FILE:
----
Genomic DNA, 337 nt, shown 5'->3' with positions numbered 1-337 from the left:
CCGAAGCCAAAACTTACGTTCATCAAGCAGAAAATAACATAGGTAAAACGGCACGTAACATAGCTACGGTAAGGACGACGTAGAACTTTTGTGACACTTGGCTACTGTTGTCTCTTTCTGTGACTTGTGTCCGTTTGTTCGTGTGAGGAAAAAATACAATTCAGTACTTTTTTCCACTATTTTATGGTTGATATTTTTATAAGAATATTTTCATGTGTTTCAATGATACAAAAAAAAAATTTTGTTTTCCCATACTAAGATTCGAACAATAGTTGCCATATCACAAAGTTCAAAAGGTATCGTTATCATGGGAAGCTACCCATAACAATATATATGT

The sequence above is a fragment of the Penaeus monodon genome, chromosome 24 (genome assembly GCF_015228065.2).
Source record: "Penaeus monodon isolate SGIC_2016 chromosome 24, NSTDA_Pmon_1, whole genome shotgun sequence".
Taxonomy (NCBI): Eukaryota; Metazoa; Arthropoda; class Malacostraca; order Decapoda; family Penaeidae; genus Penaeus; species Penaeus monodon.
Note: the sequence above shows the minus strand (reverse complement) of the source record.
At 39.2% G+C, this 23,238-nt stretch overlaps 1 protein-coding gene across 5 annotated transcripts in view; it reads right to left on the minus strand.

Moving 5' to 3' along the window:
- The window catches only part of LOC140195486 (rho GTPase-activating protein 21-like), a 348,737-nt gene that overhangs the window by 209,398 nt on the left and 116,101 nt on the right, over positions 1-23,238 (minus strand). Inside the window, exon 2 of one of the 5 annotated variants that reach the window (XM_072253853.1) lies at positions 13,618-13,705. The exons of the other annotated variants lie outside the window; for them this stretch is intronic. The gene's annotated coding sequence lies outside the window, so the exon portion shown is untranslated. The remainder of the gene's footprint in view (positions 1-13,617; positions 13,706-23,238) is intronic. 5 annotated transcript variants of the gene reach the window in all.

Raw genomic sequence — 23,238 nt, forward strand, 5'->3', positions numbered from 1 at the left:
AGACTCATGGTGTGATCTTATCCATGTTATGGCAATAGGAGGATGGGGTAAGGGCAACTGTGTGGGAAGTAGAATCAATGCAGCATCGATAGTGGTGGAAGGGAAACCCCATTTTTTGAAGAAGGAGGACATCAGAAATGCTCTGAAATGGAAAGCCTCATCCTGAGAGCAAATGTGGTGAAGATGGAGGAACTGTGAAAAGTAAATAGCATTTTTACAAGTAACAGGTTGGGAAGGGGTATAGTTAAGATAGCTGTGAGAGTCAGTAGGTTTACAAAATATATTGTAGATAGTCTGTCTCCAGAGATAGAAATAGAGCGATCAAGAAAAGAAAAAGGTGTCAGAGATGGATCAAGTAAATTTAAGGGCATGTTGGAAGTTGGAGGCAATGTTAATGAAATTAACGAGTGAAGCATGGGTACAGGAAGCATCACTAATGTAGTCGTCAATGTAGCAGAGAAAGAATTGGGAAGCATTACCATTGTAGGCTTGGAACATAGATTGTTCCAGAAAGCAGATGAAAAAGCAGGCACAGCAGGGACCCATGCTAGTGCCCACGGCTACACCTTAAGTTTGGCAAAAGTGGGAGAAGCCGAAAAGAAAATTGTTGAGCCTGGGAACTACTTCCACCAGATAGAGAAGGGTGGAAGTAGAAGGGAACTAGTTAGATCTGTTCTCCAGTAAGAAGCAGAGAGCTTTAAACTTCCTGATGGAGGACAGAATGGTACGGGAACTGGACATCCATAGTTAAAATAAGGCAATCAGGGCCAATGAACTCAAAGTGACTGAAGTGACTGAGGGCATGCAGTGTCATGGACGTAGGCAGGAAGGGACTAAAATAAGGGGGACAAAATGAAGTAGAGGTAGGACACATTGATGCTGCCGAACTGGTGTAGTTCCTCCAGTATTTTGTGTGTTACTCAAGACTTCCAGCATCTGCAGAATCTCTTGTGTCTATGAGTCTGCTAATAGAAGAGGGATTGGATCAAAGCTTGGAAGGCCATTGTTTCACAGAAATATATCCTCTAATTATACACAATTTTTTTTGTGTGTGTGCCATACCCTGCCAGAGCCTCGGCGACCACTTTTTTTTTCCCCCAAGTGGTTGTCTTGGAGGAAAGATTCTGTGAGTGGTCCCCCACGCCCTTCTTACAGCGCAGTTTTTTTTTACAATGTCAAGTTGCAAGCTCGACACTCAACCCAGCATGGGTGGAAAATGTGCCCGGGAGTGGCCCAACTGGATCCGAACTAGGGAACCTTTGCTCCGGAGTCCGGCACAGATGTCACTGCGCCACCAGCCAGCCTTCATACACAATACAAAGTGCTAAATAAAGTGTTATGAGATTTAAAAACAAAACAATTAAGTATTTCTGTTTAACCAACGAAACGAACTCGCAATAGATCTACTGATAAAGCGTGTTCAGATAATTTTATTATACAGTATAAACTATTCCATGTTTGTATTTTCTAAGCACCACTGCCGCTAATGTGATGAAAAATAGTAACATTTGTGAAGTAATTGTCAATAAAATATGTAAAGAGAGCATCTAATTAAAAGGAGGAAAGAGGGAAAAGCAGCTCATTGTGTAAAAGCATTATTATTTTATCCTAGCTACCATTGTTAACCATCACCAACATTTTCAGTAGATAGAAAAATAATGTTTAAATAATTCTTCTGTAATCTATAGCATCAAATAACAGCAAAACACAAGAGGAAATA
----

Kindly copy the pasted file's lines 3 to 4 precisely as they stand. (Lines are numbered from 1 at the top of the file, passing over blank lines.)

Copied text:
The sequence above is a fragment of the Penaeus monodon genome, chromosome 24 (genome assembly GCF_015228065.2).
Source record: "Penaeus monodon isolate SGIC_2016 chromosome 24, NSTDA_Pmon_1, whole genome shotgun sequence".